A next-generation engine, that will pave the way for lunar exploration, was successfully tested on Sunday.
The engine, with a 120-ton-thrust using liquid oxygen (LOX) and kerosene, will enable the Long March 5 carrier rocket - which is expected to make its maiden voyage in 2014 - to place a 25-ton payload into near-Earth orbit, or place a 14-ton payload into geostationary orbit, experts said.
The tests, which included seeing how the engine would respond to rotational speeds of nearly 20,000 revolutions per minute and temperatures of 3,000 C for 200 seconds, were held in Xi'an, capital of Shaanxi province.
"The successful tests confirm the reliability of China's LOX/kerosene engine," said Lai Daichu, test commander.
Tan Yonghua, head of Xi'an Aerospace Propulsion Institute under the China Aerospace Science and Technology Corp, which developed the engine, said that the single engine currently used by Long March carrier rockets only has a 75-ton thrust, much less than the 120-ton thrust of the new engine.
Luan Xiting, deputy head of the institute, said that the new engine's extra thrust will enable China to assemble a space station and also help with the third stage of the lunar exploration program.
The three stages involve orbit, landing and return.
Earlier reports said that the Chang'e-5 lunar explorer will bring about 2 kg of lunar samples to Earth.
Ouyang Ziyuan, a senior consultant in the lunar exploration program and a member of the Chinese Academy of Sciences, said that Chang'e-5 will be launched atop the Long March 5 carrier rocket from the new space launch center in Wenchang, Hainan province, which is under construction.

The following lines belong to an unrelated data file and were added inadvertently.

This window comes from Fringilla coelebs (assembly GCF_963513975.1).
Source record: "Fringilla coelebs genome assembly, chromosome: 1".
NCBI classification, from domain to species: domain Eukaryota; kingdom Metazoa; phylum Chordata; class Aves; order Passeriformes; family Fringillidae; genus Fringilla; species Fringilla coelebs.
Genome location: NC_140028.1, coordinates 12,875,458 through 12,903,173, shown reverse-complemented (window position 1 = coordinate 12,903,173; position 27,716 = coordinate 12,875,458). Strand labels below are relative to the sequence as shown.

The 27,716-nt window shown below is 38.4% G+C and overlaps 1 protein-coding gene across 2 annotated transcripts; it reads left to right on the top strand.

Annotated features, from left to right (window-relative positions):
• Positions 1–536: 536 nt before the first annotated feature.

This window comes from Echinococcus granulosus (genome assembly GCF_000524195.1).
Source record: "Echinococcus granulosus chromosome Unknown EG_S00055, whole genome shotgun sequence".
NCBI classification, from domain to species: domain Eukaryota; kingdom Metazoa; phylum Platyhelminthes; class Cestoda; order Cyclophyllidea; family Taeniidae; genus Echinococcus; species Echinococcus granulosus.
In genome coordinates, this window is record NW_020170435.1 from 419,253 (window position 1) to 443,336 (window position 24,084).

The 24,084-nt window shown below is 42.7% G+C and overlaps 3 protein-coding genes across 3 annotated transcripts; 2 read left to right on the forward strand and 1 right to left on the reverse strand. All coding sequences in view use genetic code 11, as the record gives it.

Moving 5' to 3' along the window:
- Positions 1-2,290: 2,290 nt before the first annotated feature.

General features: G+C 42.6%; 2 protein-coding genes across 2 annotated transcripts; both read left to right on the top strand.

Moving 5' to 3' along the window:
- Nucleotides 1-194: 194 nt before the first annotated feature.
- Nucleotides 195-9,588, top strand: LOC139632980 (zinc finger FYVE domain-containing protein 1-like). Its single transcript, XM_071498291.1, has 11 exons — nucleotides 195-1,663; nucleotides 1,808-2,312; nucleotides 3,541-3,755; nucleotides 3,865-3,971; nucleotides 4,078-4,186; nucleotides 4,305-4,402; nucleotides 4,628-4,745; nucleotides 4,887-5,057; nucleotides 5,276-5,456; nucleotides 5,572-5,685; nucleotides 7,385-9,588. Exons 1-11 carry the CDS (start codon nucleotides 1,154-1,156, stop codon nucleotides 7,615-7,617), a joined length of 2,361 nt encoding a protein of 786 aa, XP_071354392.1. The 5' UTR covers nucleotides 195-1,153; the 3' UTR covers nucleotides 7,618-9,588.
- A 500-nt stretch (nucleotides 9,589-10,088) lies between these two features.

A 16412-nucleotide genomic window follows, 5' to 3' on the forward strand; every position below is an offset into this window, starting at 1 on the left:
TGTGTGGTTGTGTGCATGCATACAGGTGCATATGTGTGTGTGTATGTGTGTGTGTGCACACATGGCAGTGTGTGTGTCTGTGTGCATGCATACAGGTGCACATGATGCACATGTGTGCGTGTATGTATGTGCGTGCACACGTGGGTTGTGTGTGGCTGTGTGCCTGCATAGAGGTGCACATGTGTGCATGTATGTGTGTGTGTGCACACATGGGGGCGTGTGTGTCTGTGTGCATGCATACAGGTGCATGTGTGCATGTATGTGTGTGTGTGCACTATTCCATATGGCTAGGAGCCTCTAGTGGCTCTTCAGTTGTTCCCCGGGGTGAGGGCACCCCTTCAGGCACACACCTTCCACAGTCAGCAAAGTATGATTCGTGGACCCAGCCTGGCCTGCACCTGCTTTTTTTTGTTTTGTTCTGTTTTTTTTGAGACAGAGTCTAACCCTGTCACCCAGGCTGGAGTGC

The space program is in the second stage, with three lunar exploration spacecraft, Chang'e 2, Chang'e 3 and Chang'e 4.
Ouyang said in a recent e-mail reply to China Daily that China will launch its third lunar explorer, Chang'e 3, next year to land on the moon.
A rover will explore its surroundings.
The landing is expected to be the most challenging part of the mission, he said.
Chang'e 3 will hover about 4 meters above the lunar surface.
Then the engine will cut out, and the Chang'e 3 will drop onto the surface.
As for the rover, the leading scientist in lunar exploration said it is "China's most advanced robot".
The rover carries a lunar "radar" and while it is operating on the surface it can scan several hundred meters under the surface.
The rover also carries instruments that can detect minerals.
To combat nighttime temperatures, -180 C, scientists have developed nuclear-powered batteries that can help the lander and rover function.
They will conserve energy by "hibernating" and when the sun rises the solar energy will "wake" the lander and the rover, he said.
Ouyang said the second lunar orbiter, Chang'e 2, has traveled to explore an asteroid.
The asteroid, 4179 Toutatis, is listed as a potentially hazardous object by scientists because it makes frequent Earth fly pasts.
Prior to traveling into deep space, Chang'e 2, launched in October 2010, completed its six-month mission and spent 235 days some 1.5 million km from Earth, where it gathered a large amount of scientific data about solar activity, he said.
It started its quest for the asteroid on April 15, and is expected to observe the asteroid close up, he said.